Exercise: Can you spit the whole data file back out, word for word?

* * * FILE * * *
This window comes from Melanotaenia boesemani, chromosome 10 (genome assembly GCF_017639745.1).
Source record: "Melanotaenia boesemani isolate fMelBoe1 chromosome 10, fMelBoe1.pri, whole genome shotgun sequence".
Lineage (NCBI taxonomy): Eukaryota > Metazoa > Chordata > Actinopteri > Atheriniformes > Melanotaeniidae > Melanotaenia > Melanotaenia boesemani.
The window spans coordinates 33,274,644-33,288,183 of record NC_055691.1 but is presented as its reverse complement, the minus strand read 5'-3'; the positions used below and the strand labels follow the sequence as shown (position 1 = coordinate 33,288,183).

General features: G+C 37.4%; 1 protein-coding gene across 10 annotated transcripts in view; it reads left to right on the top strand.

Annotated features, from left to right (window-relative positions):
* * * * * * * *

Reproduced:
This window comes from Melanotaenia boesemani, chromosome 10 (genome assembly GCF_017639745.1).
Source record: "Melanotaenia boesemani isolate fMelBoe1 chromosome 10, fMelBoe1.pri, whole genome shotgun sequence".
Lineage (NCBI taxonomy): Eukaryota > Metazoa > Chordata > Actinopteri > Atheriniformes > Melanotaeniidae > Melanotaenia > Melanotaenia boesemani.
The window spans coordinates 33,274,644-33,288,183 of record NC_055691.1 but is presented as its reverse complement, the minus strand read 5'-3'; the positions used below and the strand labels follow the sequence as shown (position 1 = coordinate 33,288,183).

General features: G+C 37.4%; 1 protein-coding gene across 10 annotated transcripts in view; it reads left to right on the top strand.

Annotated features, from left to right (window-relative positions):